Afghanistan’s national police force virtually disappeared as a legacy of decades of conflict. Hikmatullah Stanikzai, 26, and Safiullah Stanikzai, 25, are part of a new generation at the Afghan National Police (ANP), determined to rebuild a renewed police force capable of protecting the rights of citizens and promoting national unity among Afghans.

  • Building Skills for Afghan Policewomen to Lead Change and Restore Public Trust
    May 26, 2016

    One of the top ten priorities of the Ministry of Interior (MoI) is to promote gender equity and women as role models of change in the Afghan National Police (ANP). UNDP’s Law and Order Trust Fund for Afghanistan (LOFTA) is supporting the MoI in training policewomen in leadership and management skills at the Kabul Police Academy.

  • Trading Guns for Tube-Wells, Sowing Seeds of Lasting Peace
    May 26, 2016

    Mohammad Akbar (name changed), 47, a former combatant from a village in one of the northern provinces of Afghanistan, turned in his weapons, along with those of his ten men to the Afghanistan Peace and Reintegration Programme (APRP).

  • Bringing the police closer to the people
    May 26, 2016

    Colonel Noor Aqa Ibrahimkhail, the district Chief of Police for Farza, located 45 kilometres north of Kabul, is a veteran officer who has experienced many brushes with violence and unrest throughout his career. But compared to his previous postings, he says, Farza is a haven of peace and tranquility.

  • Bearing Fruit: Japan and UNDP Boost Output for Northern Farmers
    Mar 19, 2017

    Uruzgan, Oct 2015 – The village of Qadam Shahli is split right down the middle by a river. For years, the only way people from one side could visit family members living on the other was via a little wooden bridge.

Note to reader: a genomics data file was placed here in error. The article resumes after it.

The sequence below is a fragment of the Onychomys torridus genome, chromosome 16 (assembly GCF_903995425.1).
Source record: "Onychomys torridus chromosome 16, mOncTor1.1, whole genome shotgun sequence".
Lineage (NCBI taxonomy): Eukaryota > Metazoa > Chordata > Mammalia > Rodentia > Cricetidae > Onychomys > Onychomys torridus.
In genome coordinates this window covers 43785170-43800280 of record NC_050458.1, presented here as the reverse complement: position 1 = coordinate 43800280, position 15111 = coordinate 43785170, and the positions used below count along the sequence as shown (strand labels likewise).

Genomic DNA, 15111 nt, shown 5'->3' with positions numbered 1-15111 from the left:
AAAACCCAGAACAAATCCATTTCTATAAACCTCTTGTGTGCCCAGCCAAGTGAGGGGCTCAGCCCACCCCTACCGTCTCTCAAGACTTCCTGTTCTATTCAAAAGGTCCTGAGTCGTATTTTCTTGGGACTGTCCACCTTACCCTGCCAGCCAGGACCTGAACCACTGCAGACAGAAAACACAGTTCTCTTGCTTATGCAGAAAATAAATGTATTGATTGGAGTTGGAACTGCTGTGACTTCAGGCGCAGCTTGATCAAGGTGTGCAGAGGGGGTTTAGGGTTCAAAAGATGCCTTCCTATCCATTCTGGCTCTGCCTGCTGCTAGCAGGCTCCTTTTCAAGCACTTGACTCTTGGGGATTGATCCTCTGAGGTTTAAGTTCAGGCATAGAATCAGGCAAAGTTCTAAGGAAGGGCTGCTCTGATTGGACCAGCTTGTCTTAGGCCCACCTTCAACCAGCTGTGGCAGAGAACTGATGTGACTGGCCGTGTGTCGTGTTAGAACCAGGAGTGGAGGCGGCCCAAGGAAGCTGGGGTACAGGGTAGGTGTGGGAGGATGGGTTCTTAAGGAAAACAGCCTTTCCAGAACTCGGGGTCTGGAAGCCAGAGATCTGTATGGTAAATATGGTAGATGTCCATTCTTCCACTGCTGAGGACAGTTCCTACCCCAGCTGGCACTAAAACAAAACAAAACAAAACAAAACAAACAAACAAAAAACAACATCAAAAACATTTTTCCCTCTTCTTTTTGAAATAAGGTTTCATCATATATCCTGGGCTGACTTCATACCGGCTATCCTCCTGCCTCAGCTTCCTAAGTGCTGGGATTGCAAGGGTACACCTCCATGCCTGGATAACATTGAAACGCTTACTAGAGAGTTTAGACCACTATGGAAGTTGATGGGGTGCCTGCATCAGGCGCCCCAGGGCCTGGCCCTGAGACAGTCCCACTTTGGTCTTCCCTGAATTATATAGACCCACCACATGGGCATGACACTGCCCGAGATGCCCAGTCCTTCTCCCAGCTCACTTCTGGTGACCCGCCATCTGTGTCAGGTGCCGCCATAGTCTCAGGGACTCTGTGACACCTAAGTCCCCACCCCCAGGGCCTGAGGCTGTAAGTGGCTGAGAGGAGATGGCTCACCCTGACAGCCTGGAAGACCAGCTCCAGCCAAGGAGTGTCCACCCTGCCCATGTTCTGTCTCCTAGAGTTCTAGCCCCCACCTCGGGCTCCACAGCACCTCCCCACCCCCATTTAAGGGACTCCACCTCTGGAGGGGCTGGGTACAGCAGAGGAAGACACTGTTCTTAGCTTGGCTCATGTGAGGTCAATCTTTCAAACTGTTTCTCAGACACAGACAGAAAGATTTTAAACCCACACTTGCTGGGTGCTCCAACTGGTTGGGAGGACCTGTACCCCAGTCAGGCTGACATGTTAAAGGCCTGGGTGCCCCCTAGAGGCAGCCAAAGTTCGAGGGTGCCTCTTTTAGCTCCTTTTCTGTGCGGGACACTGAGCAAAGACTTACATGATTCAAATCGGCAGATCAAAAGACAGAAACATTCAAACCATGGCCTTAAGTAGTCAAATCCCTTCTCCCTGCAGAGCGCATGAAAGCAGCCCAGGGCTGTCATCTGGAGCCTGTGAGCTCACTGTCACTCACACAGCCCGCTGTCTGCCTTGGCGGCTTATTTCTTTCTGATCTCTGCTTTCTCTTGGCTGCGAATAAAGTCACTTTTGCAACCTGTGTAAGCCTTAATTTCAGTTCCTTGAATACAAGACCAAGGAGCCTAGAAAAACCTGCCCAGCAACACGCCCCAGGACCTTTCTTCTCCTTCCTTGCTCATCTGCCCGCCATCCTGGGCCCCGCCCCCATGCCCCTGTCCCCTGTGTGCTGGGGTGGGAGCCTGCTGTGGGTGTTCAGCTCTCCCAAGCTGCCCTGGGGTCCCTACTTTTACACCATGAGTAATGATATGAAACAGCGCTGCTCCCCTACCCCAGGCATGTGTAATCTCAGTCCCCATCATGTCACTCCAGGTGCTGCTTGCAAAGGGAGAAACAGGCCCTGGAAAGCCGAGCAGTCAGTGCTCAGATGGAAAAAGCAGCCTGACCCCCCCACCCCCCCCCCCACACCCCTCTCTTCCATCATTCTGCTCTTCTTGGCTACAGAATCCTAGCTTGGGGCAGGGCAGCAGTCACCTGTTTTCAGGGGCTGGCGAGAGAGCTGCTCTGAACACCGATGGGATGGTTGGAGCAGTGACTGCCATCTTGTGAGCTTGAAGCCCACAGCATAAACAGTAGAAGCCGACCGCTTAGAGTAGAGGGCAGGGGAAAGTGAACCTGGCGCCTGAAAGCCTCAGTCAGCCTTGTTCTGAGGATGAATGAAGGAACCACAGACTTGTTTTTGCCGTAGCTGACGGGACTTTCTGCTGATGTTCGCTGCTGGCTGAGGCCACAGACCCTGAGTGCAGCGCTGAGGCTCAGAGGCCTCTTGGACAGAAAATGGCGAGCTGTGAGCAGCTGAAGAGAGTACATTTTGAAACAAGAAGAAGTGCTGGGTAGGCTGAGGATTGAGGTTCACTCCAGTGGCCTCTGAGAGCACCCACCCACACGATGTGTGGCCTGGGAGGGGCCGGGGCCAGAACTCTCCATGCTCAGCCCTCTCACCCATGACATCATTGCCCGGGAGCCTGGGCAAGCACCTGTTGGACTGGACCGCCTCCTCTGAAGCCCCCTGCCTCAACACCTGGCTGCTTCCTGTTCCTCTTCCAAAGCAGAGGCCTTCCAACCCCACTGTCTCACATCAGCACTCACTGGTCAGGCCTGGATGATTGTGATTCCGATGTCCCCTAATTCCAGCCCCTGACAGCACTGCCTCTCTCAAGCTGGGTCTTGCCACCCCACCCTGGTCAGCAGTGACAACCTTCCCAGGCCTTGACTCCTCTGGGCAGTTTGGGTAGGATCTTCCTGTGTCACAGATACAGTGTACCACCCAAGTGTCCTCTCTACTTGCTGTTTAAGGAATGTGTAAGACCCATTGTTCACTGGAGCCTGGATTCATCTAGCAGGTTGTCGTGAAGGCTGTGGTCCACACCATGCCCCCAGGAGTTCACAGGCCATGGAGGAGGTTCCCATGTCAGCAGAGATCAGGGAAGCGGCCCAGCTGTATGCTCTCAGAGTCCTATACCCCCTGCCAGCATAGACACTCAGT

• Making Afghanistan a Safer Place: 250 Women Police Return From Training in Turkey
    Feb 23, 2017

    12 February 2017, Kabul, Afghanistan – For 24-year-old Nabila, becoming a police officer was not only a childhood dream but a sacred duty. This was something she felt she had to do after witnessing the suffering of women in her community. But it was not an easy decision for the mother of a 6-year-old in a town where only two women had ever been brave enough to join the police force. She had to go up against neighbors who said women police were “despicable” and “corrupting the minds of other girls”.

  • The Secret Behind Nili Market’s Success in Daikundi
    Feb 7, 2017

    Daikundi, 05 Feb 2017 — Nili, the capital city of Daikundi province has always had a market, but no one used it much because it was filthy and difficult to reach. The people requested something be done and so the Government of Afghanistan and UNDP provided roads, toilets, drinking water and a landfill site for waste. Now people can get to the market, spend a longer time there, and the whole place is cleaner and healthier. This not only improves people’s daily quality of life, but also boosts the economy.

  • Lift Off For The Global Goals: UNDP’s SDG Kite Festival brings hundreds of women, men and children together for a day of celebration in Kabul
    Jan 10, 2017